This shop has an excellent range of “ex catalogue” items, that’s worth a look if you’re not a big fan of second hand clothes. If you are then skip those racks and go straight to the “charity” racks.
Sense has a LOT of stock, I could end up in here all day to look through everything carefully. Helpfully split into skirts and trousers, tops, knitwear, dresses etc and arranged by size. It’s worth checking the condition carefully, but when you find something it’ll likely be a bargain.
Every time I’ve visited this shop I’ve found the clothing racks full of cheap market stall clothes, cheap looking suits and over valued mid range High Street. Maybe I just miss all the good stuff.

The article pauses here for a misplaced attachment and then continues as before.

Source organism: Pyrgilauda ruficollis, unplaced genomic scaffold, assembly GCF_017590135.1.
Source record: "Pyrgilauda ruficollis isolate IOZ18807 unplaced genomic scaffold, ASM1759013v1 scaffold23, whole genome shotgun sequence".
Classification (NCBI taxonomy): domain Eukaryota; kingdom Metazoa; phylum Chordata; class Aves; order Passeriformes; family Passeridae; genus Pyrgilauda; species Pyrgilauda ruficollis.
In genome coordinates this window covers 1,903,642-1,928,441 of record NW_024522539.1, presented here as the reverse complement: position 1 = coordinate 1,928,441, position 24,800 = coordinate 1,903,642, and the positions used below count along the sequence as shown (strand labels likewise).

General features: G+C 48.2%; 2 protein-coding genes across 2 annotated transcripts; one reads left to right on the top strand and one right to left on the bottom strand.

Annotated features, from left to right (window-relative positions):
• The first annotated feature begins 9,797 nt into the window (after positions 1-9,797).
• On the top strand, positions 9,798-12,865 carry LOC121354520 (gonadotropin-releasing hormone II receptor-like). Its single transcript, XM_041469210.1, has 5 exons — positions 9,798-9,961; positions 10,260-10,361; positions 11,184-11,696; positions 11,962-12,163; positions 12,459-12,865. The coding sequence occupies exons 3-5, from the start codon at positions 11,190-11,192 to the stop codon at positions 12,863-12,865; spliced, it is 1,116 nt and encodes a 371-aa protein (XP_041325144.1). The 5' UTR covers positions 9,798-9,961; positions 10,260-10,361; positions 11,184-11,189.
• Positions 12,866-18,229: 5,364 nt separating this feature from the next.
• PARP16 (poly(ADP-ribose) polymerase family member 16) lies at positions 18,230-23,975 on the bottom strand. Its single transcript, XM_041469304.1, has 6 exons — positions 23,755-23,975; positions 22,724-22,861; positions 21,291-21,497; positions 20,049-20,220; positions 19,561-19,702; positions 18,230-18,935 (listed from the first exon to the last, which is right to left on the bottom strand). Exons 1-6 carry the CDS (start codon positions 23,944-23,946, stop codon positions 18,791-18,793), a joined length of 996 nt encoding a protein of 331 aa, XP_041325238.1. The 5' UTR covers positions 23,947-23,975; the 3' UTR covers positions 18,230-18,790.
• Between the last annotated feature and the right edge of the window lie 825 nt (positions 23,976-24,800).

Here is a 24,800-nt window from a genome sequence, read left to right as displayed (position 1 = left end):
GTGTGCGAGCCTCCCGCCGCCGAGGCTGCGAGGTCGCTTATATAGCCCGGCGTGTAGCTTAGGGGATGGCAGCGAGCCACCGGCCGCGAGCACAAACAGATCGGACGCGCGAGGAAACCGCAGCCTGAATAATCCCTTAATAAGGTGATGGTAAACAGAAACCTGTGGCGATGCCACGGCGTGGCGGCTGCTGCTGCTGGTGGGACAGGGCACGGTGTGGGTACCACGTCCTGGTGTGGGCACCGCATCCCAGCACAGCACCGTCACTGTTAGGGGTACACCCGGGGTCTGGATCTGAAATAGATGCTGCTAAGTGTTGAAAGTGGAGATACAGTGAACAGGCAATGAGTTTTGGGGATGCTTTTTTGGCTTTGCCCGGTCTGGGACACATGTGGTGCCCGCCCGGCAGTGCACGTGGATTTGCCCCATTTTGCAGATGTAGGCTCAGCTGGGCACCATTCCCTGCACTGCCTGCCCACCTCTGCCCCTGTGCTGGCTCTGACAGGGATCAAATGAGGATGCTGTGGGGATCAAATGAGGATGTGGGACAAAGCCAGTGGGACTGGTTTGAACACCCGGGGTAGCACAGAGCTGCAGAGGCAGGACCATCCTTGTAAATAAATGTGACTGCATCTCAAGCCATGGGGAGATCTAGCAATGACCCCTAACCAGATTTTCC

I still go in because round the corner they sometimes have some fantastic retro furniture at excellent prices and I like to go and open and close all the wardrobes and drawers and fantasise about having enough room for a decent bedroom set.
Another large, stuffed full shop. They have racks arranged in size, so everything in a size 8 is on the rack nearest the door and moving back the sizes get larger. Dresses and suits are then in a seperate section at the back.
Again it’s worth keeping an eye on the quality in here, but it can be great for vintage knits and shirts for around £2-3. Recently, however, I’ve noticed a disturbing propensity for them to suddenly price something at £20 for no real reason, when everything else is still £4 or £5.
My last trip turned up a cashmere overcoat (sadly too big) for £3.99, however on the same rack a bolero of no discernable label was £15. Random.
Norwich market image by Martin Pettitt